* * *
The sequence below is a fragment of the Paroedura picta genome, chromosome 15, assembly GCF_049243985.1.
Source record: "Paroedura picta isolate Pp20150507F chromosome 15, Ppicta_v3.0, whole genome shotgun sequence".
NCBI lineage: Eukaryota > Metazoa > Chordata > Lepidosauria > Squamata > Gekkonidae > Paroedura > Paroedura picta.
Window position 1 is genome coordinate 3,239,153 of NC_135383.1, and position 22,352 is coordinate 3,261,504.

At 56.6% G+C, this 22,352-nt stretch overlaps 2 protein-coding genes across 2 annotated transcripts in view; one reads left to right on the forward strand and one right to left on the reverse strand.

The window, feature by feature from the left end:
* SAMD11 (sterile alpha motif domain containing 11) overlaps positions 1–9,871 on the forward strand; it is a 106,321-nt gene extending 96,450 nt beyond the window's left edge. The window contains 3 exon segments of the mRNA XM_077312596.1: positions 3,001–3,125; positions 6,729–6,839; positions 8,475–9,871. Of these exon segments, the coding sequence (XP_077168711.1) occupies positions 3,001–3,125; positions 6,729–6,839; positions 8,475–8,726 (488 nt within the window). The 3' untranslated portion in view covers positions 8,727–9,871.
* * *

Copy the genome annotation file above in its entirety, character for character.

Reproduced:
The sequence below is a fragment of the Paroedura picta genome, chromosome 15, assembly GCF_049243985.1.
Source record: "Paroedura picta isolate Pp20150507F chromosome 15, Ppicta_v3.0, whole genome shotgun sequence".
NCBI lineage: Eukaryota > Metazoa > Chordata > Lepidosauria > Squamata > Gekkonidae > Paroedura > Paroedura picta.
Window position 1 is genome coordinate 3,239,153 of NC_135383.1, and position 22,352 is coordinate 3,261,504.

At 56.6% G+C, this 22,352-nt stretch overlaps 2 protein-coding genes across 2 annotated transcripts in view; one reads left to right on the forward strand and one right to left on the reverse strand.

The window, feature by feature from the left end:
* SAMD11 (sterile alpha motif domain containing 11) overlaps positions 1–9,871 on the forward strand; it is a 106,321-nt gene extending 96,450 nt beyond the window's left edge. The window contains 3 exon segments of the mRNA XM_077312596.1: positions 3,001–3,125; positions 6,729–6,839; positions 8,475–9,871. Of these exon segments, the coding sequence (XP_077168711.1) occupies positions 3,001–3,125; positions 6,729–6,839; positions 8,475–8,726 (488 nt within the window). The 3' untranslated portion in view covers positions 8,727–9,871.